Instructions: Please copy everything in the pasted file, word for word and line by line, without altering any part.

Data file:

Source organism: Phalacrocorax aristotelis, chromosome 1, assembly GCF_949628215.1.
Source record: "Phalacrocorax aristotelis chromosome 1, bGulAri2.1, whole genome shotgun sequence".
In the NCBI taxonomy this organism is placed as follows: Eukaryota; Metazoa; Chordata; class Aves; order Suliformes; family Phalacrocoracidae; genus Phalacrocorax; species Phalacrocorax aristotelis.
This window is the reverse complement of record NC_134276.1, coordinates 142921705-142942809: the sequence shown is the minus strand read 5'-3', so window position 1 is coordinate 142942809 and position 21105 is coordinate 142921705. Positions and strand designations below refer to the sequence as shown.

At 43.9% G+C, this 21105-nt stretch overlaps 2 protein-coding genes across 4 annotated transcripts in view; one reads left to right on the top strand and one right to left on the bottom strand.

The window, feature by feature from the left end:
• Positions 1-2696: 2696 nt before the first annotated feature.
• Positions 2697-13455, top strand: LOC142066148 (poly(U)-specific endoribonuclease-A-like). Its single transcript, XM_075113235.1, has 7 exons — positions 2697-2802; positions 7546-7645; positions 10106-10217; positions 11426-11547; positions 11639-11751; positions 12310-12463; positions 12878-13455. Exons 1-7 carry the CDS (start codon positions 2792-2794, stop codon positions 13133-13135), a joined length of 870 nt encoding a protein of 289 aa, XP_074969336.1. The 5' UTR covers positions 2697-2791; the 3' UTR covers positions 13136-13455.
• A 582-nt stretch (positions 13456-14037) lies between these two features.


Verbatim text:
Source organism: Phalacrocorax aristotelis, chromosome 1, assembly GCF_949628215.1.
Source record: "Phalacrocorax aristotelis chromosome 1, bGulAri2.1, whole genome shotgun sequence".
In the NCBI taxonomy this organism is placed as follows: Eukaryota; Metazoa; Chordata; class Aves; order Suliformes; family Phalacrocoracidae; genus Phalacrocorax; species Phalacrocorax aristotelis.
This window is the reverse complement of record NC_134276.1, coordinates 142921705-142942809: the sequence shown is the minus strand read 5'-3', so window position 1 is coordinate 142942809 and position 21105 is coordinate 142921705. Positions and strand designations below refer to the sequence as shown.

At 43.9% G+C, this 21105-nt stretch overlaps 2 protein-coding genes across 4 annotated transcripts in view; one reads left to right on the top strand and one right to left on the bottom strand.

The window, feature by feature from the left end:
• Positions 1-2696: 2696 nt before the first annotated feature.
• Positions 2697-13455, top strand: LOC142066148 (poly(U)-specific endoribonuclease-A-like). Its single transcript, XM_075113235.1, has 7 exons — positions 2697-2802; positions 7546-7645; positions 10106-10217; positions 11426-11547; positions 11639-11751; positions 12310-12463; positions 12878-13455. Exons 1-7 carry the CDS (start codon positions 2792-2794, stop codon positions 13133-13135), a joined length of 870 nt encoding a protein of 289 aa, XP_074969336.1. The 5' UTR covers positions 2697-2791; the 3' UTR covers positions 13136-13455.
• A 582-nt stretch (positions 13456-14037) lies between these two features.